Thursday, May 14, 2015

The zero lower bound government

Another budget has been and gone. Instead of the steaming turd that was the last budget, which was largely blocked by the Senate, this time we have zero. The Abbott government has spent the intervening period announcing bad policies, extracting the maximum amount of negative reaction as the public gradually and painfully rejects them, and then quietly dropping them. What they are proceeding with are much the same settings as were left by Swan, but adding a bunch of conservative nudge items which blow the deficit out. Hockey is deliberately doing nothing in the hope that revenues will rebound naturally from historic lows under Swan.

For me, the most astounding stat from this year's budget is that despite a projected deficit of over $35B, it will actually create an annual lag on the economy of as much as 0.5% of GDP (read it somewhere yesterday, now can't find the link, grr), and will do nothing to help slowly creeping unemployment. From a Keynesian macro perspective, it is the worst outcome possible. Most worryingly, it is based on assumptions that are rosy at best.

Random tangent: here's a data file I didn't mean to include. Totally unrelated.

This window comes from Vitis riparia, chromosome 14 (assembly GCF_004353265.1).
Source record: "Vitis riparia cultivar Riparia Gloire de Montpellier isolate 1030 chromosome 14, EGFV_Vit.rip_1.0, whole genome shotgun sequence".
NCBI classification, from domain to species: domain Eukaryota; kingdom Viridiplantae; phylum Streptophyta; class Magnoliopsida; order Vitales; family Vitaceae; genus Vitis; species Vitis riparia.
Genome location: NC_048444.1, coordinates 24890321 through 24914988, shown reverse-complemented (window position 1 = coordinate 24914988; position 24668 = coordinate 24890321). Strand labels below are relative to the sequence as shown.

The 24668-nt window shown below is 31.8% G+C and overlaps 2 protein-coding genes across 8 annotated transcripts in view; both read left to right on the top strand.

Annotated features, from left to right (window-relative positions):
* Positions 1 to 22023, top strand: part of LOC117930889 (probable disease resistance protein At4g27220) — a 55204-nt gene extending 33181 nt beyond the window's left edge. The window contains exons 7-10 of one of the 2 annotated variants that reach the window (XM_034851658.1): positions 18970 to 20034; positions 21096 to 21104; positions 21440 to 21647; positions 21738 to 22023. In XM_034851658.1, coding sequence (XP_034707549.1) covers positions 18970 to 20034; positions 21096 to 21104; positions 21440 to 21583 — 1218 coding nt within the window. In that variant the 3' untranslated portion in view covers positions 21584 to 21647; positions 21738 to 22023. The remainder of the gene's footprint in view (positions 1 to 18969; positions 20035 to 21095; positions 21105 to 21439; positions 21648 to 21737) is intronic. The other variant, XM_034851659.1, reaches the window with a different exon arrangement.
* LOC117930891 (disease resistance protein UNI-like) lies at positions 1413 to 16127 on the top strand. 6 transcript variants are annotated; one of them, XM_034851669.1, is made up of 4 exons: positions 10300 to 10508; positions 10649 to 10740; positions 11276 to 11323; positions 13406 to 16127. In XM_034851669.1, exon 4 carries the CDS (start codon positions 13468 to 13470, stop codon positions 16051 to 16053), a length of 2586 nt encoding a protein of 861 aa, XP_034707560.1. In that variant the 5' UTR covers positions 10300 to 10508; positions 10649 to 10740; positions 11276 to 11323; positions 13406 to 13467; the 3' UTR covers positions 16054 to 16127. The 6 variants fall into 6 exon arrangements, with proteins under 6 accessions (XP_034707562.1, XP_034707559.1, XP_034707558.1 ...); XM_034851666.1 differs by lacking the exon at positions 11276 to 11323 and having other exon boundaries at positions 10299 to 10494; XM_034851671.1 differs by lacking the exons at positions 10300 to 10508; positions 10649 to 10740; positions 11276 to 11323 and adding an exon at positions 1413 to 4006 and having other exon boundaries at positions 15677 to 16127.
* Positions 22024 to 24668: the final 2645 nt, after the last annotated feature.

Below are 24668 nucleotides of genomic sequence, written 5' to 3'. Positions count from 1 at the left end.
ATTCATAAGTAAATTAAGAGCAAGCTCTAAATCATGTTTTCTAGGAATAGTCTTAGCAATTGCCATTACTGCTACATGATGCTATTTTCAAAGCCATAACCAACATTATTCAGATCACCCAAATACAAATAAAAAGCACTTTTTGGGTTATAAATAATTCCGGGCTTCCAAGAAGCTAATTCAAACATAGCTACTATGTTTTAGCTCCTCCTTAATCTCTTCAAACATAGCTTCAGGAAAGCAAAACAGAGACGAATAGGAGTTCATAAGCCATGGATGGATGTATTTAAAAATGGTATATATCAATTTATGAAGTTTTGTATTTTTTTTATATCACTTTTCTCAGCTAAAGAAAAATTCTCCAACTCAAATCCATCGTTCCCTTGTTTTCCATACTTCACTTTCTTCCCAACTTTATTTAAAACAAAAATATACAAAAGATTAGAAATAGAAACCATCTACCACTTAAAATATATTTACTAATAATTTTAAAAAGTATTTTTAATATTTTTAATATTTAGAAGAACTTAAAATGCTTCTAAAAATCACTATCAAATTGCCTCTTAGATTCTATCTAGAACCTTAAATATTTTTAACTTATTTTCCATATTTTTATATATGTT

I have been feeling for a while that it is only a matter of time before Australia joins the rest of the Western world in hitting the zero lower bound of interest rates. All it is going to take with the current budget settings is one big assumption to be wrong - China hiccuping, the iron price plummeting below $35 as Rio Tinto and BHP Billiton squeeze out competitors, opportunistic currency markets persisting in inflating the $A - for the RBA to be faced with the prospect, given that fiscal policy is so pissweak, of having to further cut rates down close to zero where it is in America, Japan and Europe. And once you reach the zero lower bound and bring on all of the weirdness that happens in an economy as a consequence, it's very hard to raise them again, as Japan showed us from the 1990s on.

Australia under zeroed interest rates would be a scary place, given how our economy is structured so strongly around housing as a speculatory tax haven. If, as some pundits are saying, this budget is a precursor to an early election, that may be the last chance to avoid the unhappy fate of the ZLB. The Liberals don't have any ideas.